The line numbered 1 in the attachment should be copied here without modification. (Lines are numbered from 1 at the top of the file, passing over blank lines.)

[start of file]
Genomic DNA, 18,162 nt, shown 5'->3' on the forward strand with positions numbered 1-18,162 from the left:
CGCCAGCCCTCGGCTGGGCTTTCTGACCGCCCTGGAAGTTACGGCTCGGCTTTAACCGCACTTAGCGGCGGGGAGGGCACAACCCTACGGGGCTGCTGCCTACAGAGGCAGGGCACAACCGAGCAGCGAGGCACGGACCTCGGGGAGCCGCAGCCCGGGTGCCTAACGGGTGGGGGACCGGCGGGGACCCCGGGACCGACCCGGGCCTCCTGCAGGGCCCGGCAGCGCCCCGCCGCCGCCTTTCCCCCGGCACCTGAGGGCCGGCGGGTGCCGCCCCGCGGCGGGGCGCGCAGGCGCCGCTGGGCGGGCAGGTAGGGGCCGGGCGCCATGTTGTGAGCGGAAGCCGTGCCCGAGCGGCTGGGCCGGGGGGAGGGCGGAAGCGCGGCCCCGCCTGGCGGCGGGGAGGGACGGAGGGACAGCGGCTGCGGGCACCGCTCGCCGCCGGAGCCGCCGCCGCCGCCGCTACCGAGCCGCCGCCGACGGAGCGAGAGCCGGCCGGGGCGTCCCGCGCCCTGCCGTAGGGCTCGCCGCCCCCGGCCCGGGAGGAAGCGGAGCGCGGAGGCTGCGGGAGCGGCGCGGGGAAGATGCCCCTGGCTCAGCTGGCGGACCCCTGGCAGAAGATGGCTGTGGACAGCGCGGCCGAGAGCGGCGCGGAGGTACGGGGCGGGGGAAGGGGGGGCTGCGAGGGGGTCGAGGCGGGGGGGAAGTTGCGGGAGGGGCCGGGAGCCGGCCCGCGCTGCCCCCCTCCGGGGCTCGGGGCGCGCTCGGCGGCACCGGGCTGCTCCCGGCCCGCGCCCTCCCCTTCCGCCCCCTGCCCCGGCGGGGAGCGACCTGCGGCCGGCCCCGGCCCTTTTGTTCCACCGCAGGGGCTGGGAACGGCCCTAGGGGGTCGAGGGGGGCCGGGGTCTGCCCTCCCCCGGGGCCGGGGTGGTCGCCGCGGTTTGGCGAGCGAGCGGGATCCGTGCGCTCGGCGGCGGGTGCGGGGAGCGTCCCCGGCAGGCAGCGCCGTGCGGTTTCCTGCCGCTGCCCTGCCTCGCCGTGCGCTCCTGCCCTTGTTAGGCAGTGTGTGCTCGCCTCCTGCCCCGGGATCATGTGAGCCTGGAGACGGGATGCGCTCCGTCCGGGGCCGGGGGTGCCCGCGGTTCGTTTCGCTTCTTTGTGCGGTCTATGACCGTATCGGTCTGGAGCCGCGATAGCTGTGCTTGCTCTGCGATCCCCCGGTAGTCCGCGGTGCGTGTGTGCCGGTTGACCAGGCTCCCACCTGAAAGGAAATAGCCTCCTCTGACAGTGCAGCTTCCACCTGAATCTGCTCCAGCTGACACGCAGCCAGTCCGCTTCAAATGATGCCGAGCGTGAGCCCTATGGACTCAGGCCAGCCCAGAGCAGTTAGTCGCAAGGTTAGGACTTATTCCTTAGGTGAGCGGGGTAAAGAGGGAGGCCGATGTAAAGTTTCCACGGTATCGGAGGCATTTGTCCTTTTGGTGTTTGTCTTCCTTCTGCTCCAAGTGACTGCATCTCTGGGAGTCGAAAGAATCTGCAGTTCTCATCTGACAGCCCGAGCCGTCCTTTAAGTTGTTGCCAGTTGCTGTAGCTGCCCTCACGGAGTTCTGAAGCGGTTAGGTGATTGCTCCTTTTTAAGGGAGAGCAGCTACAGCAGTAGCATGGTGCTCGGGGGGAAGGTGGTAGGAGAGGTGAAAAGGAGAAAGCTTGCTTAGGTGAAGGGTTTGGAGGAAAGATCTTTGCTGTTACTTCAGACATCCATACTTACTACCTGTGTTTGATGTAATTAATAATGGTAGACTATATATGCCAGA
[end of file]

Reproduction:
Genomic DNA, 18,162 nt, shown 5'->3' on the forward strand with positions numbered 1-18,162 from the left: